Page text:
Best Practices for Big Data?
The Big Data fad has really caught on as a hot topic in Human Resources analytics, largely due to HR being one of the last corporate functions to really embrace the idea that loads of data can inform strategic decisions. Providers and users of talent assessment and performance management are now jumping at the opportunity to showcase how “big data” can solve big business challenges.
There are some alarming statistics out there about the Big Data Movement; IBM recently noted that 2.5 quintillion bytes of data are being produced daily - meaning 90% of the world’s data have been created in the last couple of years. Granted, not all are connected to the HR footprint, but we know that a bi-product of Big Data focus is companies spend more time and resources collecting data than analyzing and using them to solve real world problems in real time – and HR is no different. The jury may still be out on a comprehensive list of best Big Data best practices, but having used copious amounts of quality data to help clients solve business challenges (and experienced my share of mistakes along the way) I find it important to at least recognize the following factors in making sense of any volumes of data.
Use your head. You’re far better off starting with an idea than somehow finding a needle in a haystack. What Big Data experts fail to note is the resources required to crunch and process all your data is staggering. So start with an end in mind – what are the critical questions needing to be asked and answered in order to deliver real value to the stakeholders. Start with the stakeholders and create a map –understand what they want/need now, in one year and in two years, then determine what we need to do to capture, measure, analyze and report back on exactly that.
Do not assume cleanliness. Data are almost always touched by human hands. Even among top-tier providers of applicant tracking systems (ATS) and your own internal IT departments and HRIS functions, the big challenges with Big Data are that what you need is rarely going to be easily accessible and in one system. This means time, mistakes and rework, so having a plan that outlines the desired outcomes will allow those who are supporting data extraction, merging and delivery to do their best for you.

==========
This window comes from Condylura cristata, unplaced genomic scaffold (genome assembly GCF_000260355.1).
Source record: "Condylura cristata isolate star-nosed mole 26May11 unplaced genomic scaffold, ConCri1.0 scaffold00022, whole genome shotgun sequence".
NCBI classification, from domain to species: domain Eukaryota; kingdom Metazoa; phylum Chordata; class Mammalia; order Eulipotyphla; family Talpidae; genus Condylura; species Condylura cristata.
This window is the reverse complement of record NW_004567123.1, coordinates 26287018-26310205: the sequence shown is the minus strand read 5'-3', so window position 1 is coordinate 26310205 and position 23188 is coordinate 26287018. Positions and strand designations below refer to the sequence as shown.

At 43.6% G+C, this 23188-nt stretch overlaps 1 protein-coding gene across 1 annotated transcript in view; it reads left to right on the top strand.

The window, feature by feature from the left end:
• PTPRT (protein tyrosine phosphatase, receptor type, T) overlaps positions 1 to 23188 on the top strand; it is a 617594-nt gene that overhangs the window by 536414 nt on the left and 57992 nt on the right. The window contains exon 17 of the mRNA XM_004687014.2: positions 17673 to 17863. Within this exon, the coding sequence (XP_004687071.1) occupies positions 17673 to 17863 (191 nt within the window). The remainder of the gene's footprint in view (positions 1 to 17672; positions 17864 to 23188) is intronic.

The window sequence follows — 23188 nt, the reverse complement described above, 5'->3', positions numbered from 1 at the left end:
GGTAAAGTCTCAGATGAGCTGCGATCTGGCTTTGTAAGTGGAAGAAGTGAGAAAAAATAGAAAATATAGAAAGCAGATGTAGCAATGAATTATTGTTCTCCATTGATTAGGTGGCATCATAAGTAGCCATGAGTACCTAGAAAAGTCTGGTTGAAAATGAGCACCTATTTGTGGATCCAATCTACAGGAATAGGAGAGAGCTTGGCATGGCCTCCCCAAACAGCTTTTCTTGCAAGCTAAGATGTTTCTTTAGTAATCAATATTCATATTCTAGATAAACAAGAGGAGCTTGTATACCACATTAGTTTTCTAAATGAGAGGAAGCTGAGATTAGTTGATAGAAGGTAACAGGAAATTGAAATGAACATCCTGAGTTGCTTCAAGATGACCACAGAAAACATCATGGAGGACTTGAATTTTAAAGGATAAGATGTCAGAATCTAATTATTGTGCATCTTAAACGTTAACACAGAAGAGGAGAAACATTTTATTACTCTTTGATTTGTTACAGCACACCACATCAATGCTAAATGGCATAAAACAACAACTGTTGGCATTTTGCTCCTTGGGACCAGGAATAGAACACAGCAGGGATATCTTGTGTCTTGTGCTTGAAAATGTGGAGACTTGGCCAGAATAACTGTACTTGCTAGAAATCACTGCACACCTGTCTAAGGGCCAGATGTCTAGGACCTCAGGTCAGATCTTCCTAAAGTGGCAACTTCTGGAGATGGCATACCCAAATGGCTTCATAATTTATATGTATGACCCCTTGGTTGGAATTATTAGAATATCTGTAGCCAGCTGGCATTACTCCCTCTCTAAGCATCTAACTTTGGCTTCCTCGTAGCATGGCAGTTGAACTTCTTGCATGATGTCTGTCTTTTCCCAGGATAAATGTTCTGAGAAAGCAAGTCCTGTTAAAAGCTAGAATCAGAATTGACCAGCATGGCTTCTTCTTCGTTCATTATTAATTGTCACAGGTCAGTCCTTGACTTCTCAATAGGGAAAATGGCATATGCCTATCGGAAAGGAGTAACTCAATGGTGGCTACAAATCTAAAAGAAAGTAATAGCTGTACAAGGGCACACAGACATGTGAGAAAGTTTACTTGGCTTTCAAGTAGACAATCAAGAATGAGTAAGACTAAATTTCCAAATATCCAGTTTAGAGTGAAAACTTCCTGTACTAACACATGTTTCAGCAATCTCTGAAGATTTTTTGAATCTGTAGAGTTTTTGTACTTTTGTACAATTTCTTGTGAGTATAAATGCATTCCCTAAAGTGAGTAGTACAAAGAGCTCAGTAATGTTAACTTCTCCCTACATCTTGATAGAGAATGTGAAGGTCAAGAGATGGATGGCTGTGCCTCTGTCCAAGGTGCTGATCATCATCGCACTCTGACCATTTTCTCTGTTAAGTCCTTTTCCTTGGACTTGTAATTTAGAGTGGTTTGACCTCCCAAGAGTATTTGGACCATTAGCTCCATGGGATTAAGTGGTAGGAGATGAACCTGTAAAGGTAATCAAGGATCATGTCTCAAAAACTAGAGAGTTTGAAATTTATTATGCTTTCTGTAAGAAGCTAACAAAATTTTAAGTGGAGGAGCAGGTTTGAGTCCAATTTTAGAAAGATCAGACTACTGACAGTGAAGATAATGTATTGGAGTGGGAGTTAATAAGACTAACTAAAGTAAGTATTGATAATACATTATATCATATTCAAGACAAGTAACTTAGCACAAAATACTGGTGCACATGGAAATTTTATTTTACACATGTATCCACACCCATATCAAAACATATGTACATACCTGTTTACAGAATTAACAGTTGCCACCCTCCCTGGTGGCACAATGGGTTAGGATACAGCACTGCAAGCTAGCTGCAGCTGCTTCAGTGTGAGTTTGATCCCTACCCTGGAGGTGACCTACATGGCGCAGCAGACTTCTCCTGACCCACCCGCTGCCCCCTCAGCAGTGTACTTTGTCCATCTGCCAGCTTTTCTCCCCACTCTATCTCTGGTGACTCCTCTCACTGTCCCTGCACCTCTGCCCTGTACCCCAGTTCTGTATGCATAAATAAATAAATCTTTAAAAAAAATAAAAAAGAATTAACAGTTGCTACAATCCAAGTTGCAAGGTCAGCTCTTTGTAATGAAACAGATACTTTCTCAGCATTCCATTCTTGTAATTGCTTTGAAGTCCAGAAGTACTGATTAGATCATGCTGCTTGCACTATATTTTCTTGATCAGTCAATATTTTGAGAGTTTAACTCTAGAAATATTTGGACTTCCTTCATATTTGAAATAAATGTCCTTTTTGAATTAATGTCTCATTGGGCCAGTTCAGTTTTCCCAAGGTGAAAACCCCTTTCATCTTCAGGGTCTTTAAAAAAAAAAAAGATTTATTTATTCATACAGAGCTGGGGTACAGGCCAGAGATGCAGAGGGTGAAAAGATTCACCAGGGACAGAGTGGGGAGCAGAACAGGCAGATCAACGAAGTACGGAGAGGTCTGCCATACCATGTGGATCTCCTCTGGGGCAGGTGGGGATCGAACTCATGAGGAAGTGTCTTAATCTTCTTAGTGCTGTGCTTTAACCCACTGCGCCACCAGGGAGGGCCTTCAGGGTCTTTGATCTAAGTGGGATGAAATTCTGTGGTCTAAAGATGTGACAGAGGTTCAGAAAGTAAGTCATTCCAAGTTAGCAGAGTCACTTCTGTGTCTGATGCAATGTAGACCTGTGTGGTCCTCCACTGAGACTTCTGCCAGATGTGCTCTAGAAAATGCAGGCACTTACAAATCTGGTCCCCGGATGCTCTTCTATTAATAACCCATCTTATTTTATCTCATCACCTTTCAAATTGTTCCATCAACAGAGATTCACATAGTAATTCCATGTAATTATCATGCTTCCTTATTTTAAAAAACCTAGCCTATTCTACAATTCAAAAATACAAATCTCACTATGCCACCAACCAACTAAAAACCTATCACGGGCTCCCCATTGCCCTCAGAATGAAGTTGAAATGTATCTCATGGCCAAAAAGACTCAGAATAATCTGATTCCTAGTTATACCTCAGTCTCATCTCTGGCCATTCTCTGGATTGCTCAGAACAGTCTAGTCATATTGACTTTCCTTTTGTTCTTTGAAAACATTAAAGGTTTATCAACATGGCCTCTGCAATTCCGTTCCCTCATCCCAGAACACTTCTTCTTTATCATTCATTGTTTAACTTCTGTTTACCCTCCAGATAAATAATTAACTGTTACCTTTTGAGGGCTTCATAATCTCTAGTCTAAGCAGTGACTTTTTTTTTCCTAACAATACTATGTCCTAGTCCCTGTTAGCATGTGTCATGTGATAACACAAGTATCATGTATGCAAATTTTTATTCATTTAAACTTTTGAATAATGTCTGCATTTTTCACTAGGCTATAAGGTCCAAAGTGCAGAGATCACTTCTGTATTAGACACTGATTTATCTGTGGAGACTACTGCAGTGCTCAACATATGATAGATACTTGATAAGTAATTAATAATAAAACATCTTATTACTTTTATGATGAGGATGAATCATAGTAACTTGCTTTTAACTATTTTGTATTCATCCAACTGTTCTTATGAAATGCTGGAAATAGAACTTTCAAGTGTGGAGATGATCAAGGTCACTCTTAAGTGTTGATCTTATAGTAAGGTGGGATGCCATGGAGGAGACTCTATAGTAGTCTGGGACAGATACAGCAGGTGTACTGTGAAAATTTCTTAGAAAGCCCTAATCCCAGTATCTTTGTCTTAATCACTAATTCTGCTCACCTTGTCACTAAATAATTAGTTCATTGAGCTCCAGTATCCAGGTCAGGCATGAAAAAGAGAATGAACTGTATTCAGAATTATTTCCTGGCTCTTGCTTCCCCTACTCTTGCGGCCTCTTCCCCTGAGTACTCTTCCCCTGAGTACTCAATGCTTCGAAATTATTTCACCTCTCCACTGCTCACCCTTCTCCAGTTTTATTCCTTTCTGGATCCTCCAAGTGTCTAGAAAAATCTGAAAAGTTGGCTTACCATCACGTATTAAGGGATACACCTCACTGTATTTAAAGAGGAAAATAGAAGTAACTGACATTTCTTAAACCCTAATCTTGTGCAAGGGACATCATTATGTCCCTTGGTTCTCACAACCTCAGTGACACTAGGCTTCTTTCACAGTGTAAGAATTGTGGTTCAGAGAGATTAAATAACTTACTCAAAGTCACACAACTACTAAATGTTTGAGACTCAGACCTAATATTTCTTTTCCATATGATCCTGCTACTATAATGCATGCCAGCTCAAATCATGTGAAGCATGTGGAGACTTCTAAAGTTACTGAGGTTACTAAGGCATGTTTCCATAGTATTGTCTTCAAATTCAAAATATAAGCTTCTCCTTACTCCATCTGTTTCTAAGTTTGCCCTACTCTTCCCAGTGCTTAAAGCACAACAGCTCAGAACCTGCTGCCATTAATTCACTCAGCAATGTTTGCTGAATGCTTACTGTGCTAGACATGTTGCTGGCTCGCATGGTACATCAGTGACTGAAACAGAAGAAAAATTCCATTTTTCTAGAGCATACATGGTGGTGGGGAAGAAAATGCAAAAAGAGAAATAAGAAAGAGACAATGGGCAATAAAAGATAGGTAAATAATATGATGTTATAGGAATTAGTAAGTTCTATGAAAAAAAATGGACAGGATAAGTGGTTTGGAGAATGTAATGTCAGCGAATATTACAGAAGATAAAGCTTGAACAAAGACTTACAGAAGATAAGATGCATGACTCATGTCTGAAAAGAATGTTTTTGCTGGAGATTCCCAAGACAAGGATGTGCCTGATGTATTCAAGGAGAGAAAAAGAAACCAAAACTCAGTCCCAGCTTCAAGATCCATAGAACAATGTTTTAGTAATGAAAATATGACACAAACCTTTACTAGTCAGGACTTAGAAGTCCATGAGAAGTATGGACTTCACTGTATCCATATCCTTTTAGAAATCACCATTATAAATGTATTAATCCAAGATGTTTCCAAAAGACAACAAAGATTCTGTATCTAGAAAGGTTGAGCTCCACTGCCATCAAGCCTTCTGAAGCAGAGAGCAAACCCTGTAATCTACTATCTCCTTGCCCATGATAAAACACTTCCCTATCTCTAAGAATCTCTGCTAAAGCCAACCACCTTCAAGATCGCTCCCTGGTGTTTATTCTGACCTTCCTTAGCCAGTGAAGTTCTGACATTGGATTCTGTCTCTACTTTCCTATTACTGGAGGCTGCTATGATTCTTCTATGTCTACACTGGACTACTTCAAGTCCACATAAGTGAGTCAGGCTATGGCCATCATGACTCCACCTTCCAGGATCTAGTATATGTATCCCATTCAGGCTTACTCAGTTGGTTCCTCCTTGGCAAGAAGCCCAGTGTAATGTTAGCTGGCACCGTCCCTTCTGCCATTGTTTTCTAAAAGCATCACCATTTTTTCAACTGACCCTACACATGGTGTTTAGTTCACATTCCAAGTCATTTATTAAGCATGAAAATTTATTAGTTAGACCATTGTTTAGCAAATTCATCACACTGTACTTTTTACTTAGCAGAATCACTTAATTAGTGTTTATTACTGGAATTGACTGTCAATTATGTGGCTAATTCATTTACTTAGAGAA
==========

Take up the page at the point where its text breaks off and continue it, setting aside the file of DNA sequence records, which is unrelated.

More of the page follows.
More is rarely better. Volume of data does not equal quality of data. So think like performance management processes – it is impractical to sit with your direct report and tell them to work on improving 67 things as part of their annual development process. It is more likely you are discussing 3-5 topics to work on for the next year. Eliminate the noise in the data that interferes with a clear line of sight among 3-5 critical variables to inform solid strategic decisions.
Be prepared to answer “what do we do?” The words ‘So what, now what?’ are getting thrown down more in meetings today than ever before. While great that Big Data can inform diagnosis, it is also critical to deliver recommendations on how to move the needle or close whatever gap is uncovered. In my experience, 95% of executives don’t care about your data – they want prescriptive recommendations about what to do regarding the data. Actionable data are better.
Do not “drink the Kool-Aid.” As you continue to amass data that supports your map for success, don’t be afraid to explore how clean, complete and useful your data are with respect to informing strategy. Course correction is a necessity (particularly as the corporate priorities shift) and it is also far easier to expand on smaller “chunks” of Big Data than it is to figure out what is wrong with your current approach because your Big Data are too big.
In closing, Big Data has tremendous potential, but it is unrecognized to date; few are sure where to even start. Trying to make sense of all of it at one time is next to impossible. Starting with manageable, bite-sized pieces will help you avoid analysis paralysis, keep you focused and deliver a much clearer message.
James H. Killian, Ph.D. is Vice President | Research & Advisory Services with Chally Group Worldwide, headquartered in Dayton, OH. Chally Group focuses on helping companies drive profitable growth by supporting their execution of data-driven winning strategies in sales and leadership development.